Not all website hosts offer optimal solutions for hosting e-commerce websites. Especially, not in their shared hosting options. To save some money, some website owners buy cheap web hosting plans, which ultimately turn out to cost more in lost sales (what we call opportunity costs) than they could have spent by choosing a dedicated web hosting plan from a decent hosting company.
3. Bad media and data handling
E-commerce sites use large numbers of multimedia and heavy files for an array of undertakings like product images, banner images, product videos, and many more. With every file uploaded on the web pages, the server needs more time to load a page. To make it worse, webmasters do not even optimize the media resolution and file-size for faster loading. We know, you need to upload high-quality media to enhance the user experience, but you lose users when they can’t even see your images and videos because they don’t load properly?
4. Needless stress on the hosting server
All three mistakes explained above add up to extra and unnecessary stress on the hosting server, directly or indirectly. Any mistake made in terms of hosting plan, coding style, or multi-media handling makes the hosting server slow.
There are so many ways to reduce server stress in the coding itself. Understanding how your e-commerce software handles these queries determines what actions will reduce page load speed. Bad media handling also causes the server to lose storage space, which is a bigger problem if you’re using a shared server.
3 ways to fix a slow website for good
Well, the internet is full of articles and tips to boost your website speed using hundreds of tactics. All of them are possibly correct as well. However, all those tips and solutions to boost your eCommerce site speed link directly to the following three optimization options:
1. Go for a good web host
Avoid shared and cheap hosts for your e-commerce site. Shared servers are workable only when you’re running a blog for a hobby; they are not good for any kind of professional websites. A good dedicated web host is especially important for an eCommerce website because you hope to handle millions of users, gigabytes of files, and highly secure online payments.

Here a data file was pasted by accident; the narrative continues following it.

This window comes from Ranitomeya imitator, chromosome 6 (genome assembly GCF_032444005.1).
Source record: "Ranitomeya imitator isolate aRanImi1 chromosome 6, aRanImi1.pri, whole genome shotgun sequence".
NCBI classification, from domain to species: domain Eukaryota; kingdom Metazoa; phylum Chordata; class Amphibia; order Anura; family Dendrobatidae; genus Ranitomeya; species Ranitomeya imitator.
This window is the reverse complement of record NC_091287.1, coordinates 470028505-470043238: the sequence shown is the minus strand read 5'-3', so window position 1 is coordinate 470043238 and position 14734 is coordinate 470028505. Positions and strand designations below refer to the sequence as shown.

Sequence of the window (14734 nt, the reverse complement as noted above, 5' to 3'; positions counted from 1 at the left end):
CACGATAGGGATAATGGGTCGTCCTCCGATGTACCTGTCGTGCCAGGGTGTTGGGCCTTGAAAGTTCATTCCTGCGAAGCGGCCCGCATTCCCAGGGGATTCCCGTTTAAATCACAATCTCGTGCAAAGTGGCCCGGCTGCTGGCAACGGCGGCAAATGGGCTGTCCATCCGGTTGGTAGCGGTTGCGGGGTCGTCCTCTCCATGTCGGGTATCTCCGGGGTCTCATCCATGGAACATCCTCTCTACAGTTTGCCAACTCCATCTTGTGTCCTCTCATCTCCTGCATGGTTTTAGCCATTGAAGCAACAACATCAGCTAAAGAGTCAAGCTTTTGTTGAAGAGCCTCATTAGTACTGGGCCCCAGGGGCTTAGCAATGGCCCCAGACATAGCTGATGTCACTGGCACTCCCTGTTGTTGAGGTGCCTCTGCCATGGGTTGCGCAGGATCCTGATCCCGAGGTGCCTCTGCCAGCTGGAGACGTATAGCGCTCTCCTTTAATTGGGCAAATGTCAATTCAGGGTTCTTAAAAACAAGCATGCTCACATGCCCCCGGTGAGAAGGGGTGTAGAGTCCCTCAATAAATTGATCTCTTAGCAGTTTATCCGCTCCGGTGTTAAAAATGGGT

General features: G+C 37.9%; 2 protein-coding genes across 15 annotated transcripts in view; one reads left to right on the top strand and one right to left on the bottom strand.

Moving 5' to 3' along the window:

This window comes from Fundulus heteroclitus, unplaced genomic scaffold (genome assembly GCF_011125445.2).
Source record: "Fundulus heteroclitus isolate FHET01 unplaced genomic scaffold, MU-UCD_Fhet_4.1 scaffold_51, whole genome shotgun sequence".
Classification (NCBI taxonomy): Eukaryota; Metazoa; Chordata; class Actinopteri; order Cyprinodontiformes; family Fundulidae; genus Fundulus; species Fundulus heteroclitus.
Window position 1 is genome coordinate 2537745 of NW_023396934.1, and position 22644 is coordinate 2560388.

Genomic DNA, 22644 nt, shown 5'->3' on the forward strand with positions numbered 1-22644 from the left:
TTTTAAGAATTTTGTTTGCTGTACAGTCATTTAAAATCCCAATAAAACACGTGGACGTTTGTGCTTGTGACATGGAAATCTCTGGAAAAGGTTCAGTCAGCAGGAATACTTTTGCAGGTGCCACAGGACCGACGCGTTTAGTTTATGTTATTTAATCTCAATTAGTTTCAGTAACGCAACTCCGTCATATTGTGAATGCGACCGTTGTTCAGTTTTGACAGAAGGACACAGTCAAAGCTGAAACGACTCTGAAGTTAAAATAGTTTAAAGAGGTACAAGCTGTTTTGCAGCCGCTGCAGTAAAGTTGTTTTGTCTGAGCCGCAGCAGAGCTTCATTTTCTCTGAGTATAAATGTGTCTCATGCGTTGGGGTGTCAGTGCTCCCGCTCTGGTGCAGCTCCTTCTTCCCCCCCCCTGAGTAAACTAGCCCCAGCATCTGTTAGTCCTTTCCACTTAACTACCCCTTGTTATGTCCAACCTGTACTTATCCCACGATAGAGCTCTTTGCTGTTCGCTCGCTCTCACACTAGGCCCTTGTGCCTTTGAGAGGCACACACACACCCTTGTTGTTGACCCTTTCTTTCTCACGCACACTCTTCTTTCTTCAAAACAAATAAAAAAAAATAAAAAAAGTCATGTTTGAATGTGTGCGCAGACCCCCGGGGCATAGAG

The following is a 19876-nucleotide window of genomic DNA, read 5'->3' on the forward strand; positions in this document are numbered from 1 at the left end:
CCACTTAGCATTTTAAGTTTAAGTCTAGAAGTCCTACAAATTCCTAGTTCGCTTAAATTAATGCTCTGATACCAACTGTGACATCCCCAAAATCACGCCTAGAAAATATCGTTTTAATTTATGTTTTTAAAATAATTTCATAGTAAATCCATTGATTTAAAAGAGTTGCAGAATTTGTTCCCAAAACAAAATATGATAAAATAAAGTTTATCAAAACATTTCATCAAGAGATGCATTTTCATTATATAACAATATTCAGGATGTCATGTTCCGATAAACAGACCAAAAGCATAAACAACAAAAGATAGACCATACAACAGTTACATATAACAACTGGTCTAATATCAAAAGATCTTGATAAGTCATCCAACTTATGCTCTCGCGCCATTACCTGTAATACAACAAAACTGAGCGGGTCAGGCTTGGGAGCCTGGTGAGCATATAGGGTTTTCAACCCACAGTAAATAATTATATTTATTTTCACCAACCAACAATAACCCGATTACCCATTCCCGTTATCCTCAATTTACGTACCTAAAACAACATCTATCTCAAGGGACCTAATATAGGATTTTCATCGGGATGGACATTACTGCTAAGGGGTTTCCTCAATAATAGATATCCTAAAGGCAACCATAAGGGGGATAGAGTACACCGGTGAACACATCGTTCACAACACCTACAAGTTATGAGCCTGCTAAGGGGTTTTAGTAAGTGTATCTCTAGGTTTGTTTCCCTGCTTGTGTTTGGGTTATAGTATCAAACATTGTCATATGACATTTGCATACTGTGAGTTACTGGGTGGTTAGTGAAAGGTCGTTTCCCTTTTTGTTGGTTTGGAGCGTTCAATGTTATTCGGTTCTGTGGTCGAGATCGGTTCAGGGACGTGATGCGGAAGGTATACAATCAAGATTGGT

Instead, go for a dedicated web hosting plan from a reputed company. I would suggest you avoid virtual private servers, as well, if you hope for high traffic volume on your site. Alternatively, you might also choose elastic cloud servers, which offer flexibility to upscale and downscale your server-size based on the load in real-time. In this way, you only pay for what you use.
Don’t forget to consider the number of data centers, hardware quality, server-software used by your hosting company, and the quality of customer support offered before selecting a web host.
2. Use a content delivery network (CDN)
Now that you have a good web hosting plan, is it enough to take the stress away from the server? No, not yet! You should use your web-hosting server only for storing your website’s code, nothing else. Don’t even use your host to store multimedia like product images. There are two reasons for this:
- Multi-media files eat-up your server space and make it slow.
- When you place a request to the server, it takes some time to first contact the origin server, which processes the request then sends the response back to you.
Using a content delivery network (CDN) you reduce the extra stress from the origin server by storing the multi-media files on it, while at the same time reducing the time required for the server to get a query, process it, and send a response or serve a file.
CDNs make a massive network of locally installed servers on prominent geolocations. Each local server on the network works like an independent node and serves all the requests done by the users in their allocation locations. These nodes use dynamic caching to store files and information temporarily from the origin servers based on predictive analysis of a user’s behavior.
Whenever there is a need to fetch some information from the origin server, the nearest nodes need not go to the origin server each time, and they serve the user from cached information itself. This makes the overall process faster.
That’s why you must use a CDN to not only store your multimedia files and free up server storage but also relieve the origin server from unnecessary stress.
3. Optimize your web technology stack
Make sure your e-commerce software, website builder, or shopping cart software works properly, and you optimize its back-end settings for speed. Besides, you must also ensure that the modules, extensions, theme, and the template you use were built on standard designing frameworks.
The technology stacks used in your marketplace software have a significant impact on the speed of your website. It’s hardly noticeable in small and mid-sized websites, but if you need a large website, you should consider using specific stacks like Java or Node.js instead of legacy PHP-based stacks. A Node.Js shopping cart is a good choice for building massive websites.
I would also suggest not using SaaS-based or hosted e-commerce platforms if you target millions of users. Their affordable plans don’t do much for handling heavy loads, and the bigger plans just cost too much. It’s better to choose an open-source eCommerce platform and bundle it with good web hosting and CDN to serve the millions of users and products you serve.